Wednesday, April 3, 2013

A Visit to the Escuela Taller de Bogotá

The carpentry workshop. 

Cooking students carry supplies up stairs.
The Escuela-Taller, or School/Workshop of Bogotá, is something this city needs much more of. It provides free courses, lasting about 1 1/2 years, for young people from impoverished and vulnerable backgrounds in cooking, carpentry, woodworking, construction and other areas.

It's located on Calle 9 between Carreras 8 and 9, just around the corner from the Palacio de Nariño and the much better known Escuela de Artes and Oficios Santo Domingo, which is located just around another corner and teaches traditional handicrafts. That school belongs to one of Colombia's richest men, who named it after himself, and charges for its courses.

The furniture in the school's cafe are all different styles
because they are the results of student projects. 
In contrast, the Escuela Taller's classes are all free, thanks to support from the governments of Spain, Colombia, the United States and other institutions. In fact, Hillary Clinton visited recently to see the results of U.S. foreign aid.

Carlos, one the othe school's outreach and social workers, showed me around. He described the careful background reasearch done on prospective students to make sure they really need the free education and that they will take advantage of it. Many of the students come from Bogotá's poor hillside neighborhoods or from places like Ciudad Bolivar. Even tho classes and materials cost them nothing, the time and bus fares can be a real sacrifice for the youths. And, their families' poverty and sometimes violent neighborhoods mean they have to deal with lots of other issues. Still, about two-thirds of those who enroll complete the courses, Carlos said.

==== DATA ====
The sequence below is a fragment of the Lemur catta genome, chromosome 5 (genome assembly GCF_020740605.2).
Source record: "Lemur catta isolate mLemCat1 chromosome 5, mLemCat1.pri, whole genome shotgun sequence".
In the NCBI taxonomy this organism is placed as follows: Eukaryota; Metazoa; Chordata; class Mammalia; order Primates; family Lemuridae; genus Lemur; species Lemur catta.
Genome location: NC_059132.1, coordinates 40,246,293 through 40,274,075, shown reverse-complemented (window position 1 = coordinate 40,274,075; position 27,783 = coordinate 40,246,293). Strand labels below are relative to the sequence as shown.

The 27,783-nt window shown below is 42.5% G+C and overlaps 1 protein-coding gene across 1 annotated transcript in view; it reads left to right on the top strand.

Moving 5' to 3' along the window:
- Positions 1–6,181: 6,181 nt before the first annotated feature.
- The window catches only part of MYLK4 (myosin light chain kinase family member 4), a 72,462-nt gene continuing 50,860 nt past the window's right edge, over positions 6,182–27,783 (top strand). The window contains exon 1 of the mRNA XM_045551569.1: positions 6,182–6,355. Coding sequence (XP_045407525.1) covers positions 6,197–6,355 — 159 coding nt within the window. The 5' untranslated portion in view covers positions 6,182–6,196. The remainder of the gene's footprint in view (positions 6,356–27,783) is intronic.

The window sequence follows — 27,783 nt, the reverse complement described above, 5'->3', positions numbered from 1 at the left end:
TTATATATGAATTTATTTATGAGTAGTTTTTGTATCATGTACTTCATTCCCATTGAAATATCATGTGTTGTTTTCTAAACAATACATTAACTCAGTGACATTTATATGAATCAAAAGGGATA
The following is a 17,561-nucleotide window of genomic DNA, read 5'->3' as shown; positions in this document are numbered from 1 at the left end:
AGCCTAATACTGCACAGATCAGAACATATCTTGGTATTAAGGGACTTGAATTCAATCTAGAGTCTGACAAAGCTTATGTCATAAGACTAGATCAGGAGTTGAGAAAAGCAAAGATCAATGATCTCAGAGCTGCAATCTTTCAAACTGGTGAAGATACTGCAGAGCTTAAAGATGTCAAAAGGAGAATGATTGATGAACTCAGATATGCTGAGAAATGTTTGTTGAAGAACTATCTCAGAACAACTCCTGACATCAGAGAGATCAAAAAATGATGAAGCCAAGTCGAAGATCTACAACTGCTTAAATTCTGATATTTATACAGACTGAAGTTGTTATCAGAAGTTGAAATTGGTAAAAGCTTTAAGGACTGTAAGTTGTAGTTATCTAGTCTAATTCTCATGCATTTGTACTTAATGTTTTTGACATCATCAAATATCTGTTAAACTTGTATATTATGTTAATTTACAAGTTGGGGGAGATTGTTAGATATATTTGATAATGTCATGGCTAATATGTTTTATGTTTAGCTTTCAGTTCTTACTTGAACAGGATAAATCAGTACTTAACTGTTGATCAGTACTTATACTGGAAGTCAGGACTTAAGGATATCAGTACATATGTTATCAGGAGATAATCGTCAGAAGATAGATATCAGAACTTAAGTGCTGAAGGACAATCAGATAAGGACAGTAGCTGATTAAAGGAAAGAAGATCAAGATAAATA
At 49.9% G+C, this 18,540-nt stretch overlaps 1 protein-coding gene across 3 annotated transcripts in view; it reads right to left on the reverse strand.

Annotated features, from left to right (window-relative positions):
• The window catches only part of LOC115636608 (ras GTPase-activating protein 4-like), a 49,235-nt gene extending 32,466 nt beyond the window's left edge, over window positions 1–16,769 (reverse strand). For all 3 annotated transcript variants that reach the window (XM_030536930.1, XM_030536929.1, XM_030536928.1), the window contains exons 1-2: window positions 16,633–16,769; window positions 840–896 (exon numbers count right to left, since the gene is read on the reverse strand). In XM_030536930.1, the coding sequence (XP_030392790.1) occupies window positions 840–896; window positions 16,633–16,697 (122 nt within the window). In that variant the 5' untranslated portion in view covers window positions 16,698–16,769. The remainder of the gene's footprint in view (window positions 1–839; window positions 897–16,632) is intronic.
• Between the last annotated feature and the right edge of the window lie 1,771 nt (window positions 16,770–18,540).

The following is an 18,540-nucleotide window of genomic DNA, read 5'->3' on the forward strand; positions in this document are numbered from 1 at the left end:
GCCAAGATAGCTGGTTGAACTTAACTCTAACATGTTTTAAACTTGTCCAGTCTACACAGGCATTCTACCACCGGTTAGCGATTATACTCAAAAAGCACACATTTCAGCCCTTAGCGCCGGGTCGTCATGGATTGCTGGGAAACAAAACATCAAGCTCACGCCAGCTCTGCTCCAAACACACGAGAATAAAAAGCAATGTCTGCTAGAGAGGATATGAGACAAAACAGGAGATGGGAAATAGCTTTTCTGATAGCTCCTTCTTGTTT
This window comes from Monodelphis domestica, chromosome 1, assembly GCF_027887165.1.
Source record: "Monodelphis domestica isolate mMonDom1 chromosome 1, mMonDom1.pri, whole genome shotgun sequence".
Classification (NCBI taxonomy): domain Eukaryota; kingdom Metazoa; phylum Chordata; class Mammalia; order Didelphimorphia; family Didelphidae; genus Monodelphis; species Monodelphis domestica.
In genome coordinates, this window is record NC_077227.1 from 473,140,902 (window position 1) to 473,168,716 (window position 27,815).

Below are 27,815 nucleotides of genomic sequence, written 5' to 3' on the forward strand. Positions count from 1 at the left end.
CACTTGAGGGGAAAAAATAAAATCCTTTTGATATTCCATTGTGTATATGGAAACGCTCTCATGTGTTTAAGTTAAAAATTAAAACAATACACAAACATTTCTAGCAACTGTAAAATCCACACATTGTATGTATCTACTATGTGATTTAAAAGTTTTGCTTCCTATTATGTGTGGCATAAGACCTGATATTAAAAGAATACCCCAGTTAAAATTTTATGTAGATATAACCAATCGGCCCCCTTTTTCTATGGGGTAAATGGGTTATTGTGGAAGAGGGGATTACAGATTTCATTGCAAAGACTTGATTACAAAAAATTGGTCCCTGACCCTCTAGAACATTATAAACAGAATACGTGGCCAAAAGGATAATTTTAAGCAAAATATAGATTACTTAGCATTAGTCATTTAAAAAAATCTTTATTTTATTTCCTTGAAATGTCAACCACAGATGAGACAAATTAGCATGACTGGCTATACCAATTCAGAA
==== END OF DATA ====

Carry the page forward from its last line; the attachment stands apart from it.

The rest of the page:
Carlos, one of the school's social workers and my guide.
He said they do careful background checks, including home
visits, to make sure that potential students are both
motivated and genuinely needy. 

The building itself was renovated by the school's students. It had been a convent for nuns belonging to the adjoining Santa Clara Church, now a museum of religious art. The nuns were cloistered, Carlos said, which meant that once inside the convent they never left again. The house had a garden in what's now the patio, and renovators even discovered graves. Carlos wasn't sure whether the remains had been removed, but I heard no reports of ghosts.

For many young people, who don't have the aptitude, interest or the years to devote to a sit-down book-reading higher education, manual skills like those taught at the Escuela-Taller can open the door to a fulfilling and constructive career. The city just needs more places like this.

The building is called the Casa del Venado, altho nobody seems to know why. Perhaps it has to do with the town the builder hailed from back in Spain. Restorers discovered these deer images on the walls of the main family room. 
The cafe/bakery, on Calle 9, is open to the public. 

Projects in the wood turning workshops

The building, once part of a convent, has been thoroughly restored and repaired. 

Restoration continues. 

By Mike Ceaser, of Bogotá Bike Tours


Brad said...

I've heard the restaurant there is a great place to have lunch. I"m going there next week when a friend visits from the states.

mauricio forero l said...

Excellent post Mike. Yes the city needs more places like this one. Love your shots.

Miguel said...

Thanks Mauricio. And, Brad, I hadn't even known that their restaurant existed. I'll eat there one day soon. At the very least, they've got unique furniture.



Unknown said...

It provides free courses, lasting about 1 1/2 years, for young people from impoverished hälsporre and vulnerable backgrounds in cooking, carpentry, woodworking, construction and other areas.